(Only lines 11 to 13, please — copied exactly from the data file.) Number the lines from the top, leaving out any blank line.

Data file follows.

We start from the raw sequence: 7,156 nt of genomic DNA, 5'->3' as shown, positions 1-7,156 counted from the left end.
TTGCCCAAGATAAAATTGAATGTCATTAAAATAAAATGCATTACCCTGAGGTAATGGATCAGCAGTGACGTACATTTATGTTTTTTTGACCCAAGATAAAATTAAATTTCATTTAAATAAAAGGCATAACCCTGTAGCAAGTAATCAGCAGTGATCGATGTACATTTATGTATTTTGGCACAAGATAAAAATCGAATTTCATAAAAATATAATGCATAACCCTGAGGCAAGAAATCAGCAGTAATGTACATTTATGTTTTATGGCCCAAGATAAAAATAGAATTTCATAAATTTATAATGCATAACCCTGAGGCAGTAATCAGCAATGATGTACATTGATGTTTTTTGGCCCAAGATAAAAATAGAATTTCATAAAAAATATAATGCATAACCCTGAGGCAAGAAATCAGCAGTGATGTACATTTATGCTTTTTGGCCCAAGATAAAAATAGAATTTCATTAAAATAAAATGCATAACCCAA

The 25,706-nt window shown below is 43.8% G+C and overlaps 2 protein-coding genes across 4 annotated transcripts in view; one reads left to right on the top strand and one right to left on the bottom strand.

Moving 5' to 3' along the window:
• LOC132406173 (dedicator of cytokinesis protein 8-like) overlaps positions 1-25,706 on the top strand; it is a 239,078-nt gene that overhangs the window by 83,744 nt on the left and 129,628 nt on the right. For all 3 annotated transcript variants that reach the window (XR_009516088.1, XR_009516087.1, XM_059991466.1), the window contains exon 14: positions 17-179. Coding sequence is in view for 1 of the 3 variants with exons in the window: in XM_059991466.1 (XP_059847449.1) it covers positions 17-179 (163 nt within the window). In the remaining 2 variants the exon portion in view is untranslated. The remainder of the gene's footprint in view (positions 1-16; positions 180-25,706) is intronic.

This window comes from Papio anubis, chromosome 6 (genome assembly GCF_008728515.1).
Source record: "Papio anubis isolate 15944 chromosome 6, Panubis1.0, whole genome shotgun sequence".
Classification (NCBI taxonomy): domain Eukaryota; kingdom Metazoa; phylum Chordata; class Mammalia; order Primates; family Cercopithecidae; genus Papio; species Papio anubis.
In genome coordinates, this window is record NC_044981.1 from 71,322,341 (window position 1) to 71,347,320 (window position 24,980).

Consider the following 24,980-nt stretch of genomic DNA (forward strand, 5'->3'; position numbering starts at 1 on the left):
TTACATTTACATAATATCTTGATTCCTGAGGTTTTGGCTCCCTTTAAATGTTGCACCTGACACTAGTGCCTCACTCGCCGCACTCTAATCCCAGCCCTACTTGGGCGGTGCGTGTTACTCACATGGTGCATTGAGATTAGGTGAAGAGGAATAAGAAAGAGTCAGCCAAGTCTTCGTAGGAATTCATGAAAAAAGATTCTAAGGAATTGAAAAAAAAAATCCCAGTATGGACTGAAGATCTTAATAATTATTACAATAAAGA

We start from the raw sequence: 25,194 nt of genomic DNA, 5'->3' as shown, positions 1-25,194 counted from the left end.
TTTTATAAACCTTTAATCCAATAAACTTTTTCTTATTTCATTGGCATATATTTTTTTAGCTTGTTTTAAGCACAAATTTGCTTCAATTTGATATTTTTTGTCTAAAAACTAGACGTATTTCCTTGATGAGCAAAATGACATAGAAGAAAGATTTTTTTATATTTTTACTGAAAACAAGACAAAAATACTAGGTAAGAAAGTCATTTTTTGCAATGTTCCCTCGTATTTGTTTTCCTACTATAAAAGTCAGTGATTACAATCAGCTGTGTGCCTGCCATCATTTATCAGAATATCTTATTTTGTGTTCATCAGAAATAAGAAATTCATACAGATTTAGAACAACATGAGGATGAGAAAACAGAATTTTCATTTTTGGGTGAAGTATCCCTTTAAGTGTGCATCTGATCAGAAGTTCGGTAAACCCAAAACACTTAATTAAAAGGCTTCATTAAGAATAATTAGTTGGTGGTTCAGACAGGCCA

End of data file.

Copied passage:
TTACATTTACATAATATCTTGATTCCTGAGGTTTTGGCTCCCTTTAAATGTTGCACCTGACACTAGTGCCTCACTCGCCGCACTCTAATCCCAGCCCTACTTGGGCGGTGCGTGTTACTCACATGGTGCATTGAGATTAGGTGAAGAGGAATAAGAAAGAGTCAGCCAAGTCTTCGTAGGAATTCATGAAAAAAGATTCTAAGGAATTGAAAAAAAAAATCCCAGTATGGACTGAAGATCTTAATAATTATTACAATAAAGA

We start from the raw sequence: 25,194 nt of genomic DNA, 5'->3' as shown, positions 1-25,194 counted from the left end.
TTTTATAAACCTTTAATCCAATAAACTTTTTCTTATTTCATTGGCATATATTTTTTTAGCTTGTTTTAAGCACAAATTTGCTTCAATTTGATATTTTTTGTCTAAAAACTAGACGTATTTCCTTGATGAGCAAAATGACATAGAAGAAAGATTTTTTTATATTTTTACTGAAAACAAGACAAAAATACTAGGTAAGAAAGTCATTTTTTGCAATGTTCCCTCGTATTTGTTTTCCTACTATAAAAGTCAGTGATTACAATCAGCTGTGTGCCTGCCATCATTTATCAGAATATCTTATTTTGTGTTCATCAGAAATAAGAAATTCATACAGATTTAGAACAACATGAGGATGAGAAAACAGAATTTTCATTTTTGGGTGAAGTATCCCTTTAAGTGTGCATCTGATCAGAAGTTCGGTAAACCCAAAACACTTAATTAAAAGGCTTCATTAAGAATAATTAGTTGGTGGTTCAGACAGGCCA